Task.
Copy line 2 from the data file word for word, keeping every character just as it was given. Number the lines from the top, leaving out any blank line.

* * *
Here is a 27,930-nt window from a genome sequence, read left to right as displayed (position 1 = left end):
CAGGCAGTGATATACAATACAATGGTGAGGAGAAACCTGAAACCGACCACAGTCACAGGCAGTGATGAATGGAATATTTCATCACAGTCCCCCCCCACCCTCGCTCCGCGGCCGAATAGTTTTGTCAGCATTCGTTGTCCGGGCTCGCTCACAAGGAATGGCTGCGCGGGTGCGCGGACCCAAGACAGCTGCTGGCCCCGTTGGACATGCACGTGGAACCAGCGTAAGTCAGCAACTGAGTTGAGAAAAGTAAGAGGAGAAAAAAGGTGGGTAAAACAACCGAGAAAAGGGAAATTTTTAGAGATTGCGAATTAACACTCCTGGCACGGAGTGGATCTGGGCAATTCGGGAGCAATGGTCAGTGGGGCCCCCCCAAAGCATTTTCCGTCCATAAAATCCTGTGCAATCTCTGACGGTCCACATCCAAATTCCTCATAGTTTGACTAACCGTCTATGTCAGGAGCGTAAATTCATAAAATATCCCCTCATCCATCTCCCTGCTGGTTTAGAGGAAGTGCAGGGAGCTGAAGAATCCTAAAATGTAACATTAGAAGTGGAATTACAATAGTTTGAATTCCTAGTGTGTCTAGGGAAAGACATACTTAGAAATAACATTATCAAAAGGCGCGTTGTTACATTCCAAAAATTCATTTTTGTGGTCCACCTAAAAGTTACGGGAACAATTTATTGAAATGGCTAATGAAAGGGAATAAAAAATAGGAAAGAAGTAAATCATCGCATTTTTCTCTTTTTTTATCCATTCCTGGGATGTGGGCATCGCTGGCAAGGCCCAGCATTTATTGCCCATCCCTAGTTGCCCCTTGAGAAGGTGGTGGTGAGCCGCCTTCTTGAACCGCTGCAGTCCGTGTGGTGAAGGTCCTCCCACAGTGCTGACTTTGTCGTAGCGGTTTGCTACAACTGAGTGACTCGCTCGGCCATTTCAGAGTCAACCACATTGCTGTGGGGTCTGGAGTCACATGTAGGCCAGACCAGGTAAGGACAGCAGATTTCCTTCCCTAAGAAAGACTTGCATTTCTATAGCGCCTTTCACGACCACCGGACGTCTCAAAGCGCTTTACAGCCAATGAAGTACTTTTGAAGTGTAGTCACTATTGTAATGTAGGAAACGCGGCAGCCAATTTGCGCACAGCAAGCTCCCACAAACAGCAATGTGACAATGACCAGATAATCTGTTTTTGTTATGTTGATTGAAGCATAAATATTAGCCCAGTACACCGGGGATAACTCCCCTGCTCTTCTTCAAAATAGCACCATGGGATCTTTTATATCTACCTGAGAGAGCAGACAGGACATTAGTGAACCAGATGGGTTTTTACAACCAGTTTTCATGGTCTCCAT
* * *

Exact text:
CAGGCAGTGATATACAATACAATGGTGAGGAGAAACCTGAAACCGACCACAGTCACAGGCAGTGATGAATGGAATATTTCATCACAGTCCCCCCCCACCCTCGCTCCGCGGCCGAATAGTTTTGTCAGCATTCGTTGTCCGGGCTCGCTCACAAGGAATGGCTGCGCGGGTGCGCGGACCCAAGACAGCTGCTGGCCCCGTTGGACATGCACGTGGAACCAGCGTAAGTCAGCAACTGAGTTGAGAAAAGTAAGAGGAGAAAAAAGGTGGGTAAAACAACCGAGAAAAGGGAAATTTTTAGAGATTGCGAATTAACACTCCTGGCACGGAGTGGATCTGGGCAATTCGGGAGCAATGGTCAGTGGGGCCCCCCCAAAGCATTTTCCGTCCATAAAATCCTGTGCAATCTCTGACGGTCCACATCCAAATTCCTCATAGTTTGACTAACCGTCTATGTCAGGAGCGTAAATTCATAAAATATCCCCTCATCCATCTCCCTGCTGGTTTAGAGGAAGTGCAGGGAGCTGAAGAATCCTAAAATGTAACATTAGAAGTGGAATTACAATAGTTTGAATTCCTAGTGTGTCTAGGGAAAGACATACTTAGAAATAACATTATCAAAAGGCGCGTTGTTACATTCCAAAAATTCATTTTTGTGGTCCACCTAAAAGTTACGGGAACAATTTATTGAAATGGCTAATGAAAGGGAATAAAAAATAGGAAAGAAGTAAATCATCGCATTTTTCTCTTTTTTTATCCATTCCTGGGATGTGGGCATCGCTGGCAAGGCCCAGCATTTATTGCCCATCCCTAGTTGCCCCTTGAGAAGGTGGTGGTGAGCCGCCTTCTTGAACCGCTGCAGTCCGTGTGGTGAAGGTCCTCCCACAGTGCTGACTTTGTCGTAGCGGTTTGCTACAACTGAGTGACTCGCTCGGCCATTTCAGAGTCAACCACATTGCTGTGGGGTCTGGAGTCACATGTAGGCCAGACCAGGTAAGGACAGCAGATTTCCTTCCCTAAGAAAGACTTGCATTTCTATAGCGCCTTTCACGACCACCGGACGTCTCAAAGCGCTTTACAGCCAATGAAGTACTTTTGAAGTGTAGTCACTATTGTAATGTAGGAAACGCGGCAGCCAATTTGCGCACAGCAAGCTCCCACAAACAGCAATGTGACAATGACCAGATAATCTGTTTTTGTTATGTTGATTGAAGCATAAATATTAGCCCAGTACACCGGGGATAACTCCCCTGCTCTTCTTCAAAATAGCACCATGGGATCTTTTATATCTACCTGAGAGAGCAGACAGGACATTAGTGAACCAGATGGGTTTTTACAACCAGTTTTCATGGTCTCCAT